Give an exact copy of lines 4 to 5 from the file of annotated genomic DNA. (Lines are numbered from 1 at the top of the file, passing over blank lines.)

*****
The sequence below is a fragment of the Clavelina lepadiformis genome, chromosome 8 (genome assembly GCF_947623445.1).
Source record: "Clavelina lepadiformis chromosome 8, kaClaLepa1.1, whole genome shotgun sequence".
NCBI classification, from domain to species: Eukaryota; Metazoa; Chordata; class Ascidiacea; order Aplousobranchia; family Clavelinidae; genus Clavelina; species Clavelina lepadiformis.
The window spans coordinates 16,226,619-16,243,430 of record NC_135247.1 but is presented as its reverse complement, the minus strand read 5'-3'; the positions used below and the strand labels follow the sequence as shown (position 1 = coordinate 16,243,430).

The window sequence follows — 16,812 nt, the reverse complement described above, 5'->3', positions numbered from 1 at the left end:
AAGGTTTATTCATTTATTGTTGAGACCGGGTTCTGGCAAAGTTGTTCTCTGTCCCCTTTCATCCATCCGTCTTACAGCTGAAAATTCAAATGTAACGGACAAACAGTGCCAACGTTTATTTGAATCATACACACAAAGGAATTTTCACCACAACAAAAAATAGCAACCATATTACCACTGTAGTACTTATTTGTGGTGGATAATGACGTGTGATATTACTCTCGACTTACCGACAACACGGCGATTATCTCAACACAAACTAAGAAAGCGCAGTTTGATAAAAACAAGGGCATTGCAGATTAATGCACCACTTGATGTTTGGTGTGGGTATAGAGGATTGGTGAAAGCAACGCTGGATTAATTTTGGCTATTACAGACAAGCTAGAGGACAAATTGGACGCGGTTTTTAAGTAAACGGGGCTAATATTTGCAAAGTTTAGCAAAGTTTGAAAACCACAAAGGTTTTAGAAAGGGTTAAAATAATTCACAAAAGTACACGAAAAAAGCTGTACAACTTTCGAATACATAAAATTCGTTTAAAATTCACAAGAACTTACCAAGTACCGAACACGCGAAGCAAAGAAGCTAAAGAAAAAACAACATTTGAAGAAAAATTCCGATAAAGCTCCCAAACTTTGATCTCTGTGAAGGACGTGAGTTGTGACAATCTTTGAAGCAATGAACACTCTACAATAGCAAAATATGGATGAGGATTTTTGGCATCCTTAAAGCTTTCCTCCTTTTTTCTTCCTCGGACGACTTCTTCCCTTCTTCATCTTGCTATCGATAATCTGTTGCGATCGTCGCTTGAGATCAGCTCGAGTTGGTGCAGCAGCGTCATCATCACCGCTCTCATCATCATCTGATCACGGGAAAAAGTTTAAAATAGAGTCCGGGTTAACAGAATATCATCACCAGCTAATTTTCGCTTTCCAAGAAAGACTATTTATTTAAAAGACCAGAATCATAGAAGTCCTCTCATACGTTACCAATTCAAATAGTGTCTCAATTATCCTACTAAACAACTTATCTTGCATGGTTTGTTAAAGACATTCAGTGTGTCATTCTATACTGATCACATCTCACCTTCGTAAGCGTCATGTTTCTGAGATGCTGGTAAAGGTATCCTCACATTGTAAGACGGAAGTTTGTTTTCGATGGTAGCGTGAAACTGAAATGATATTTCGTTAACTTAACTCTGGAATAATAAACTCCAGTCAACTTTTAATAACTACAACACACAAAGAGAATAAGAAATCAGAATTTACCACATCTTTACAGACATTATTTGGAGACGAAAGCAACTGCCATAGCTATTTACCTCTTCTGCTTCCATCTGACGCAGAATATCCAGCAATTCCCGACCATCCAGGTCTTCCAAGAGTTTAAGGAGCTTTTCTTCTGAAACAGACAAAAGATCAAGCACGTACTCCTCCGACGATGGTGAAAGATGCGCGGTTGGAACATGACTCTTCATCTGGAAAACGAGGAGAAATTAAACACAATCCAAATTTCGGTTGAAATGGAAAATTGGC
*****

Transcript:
The window spans coordinates 16,226,619-16,243,430 of record NC_135247.1 but is presented as its reverse complement, the minus strand read 5'-3'; the positions used below and the strand labels follow the sequence as shown (position 1 = coordinate 16,243,430).

The window sequence follows — 16,812 nt, the reverse complement described above, 5'->3', positions numbered from 1 at the left end: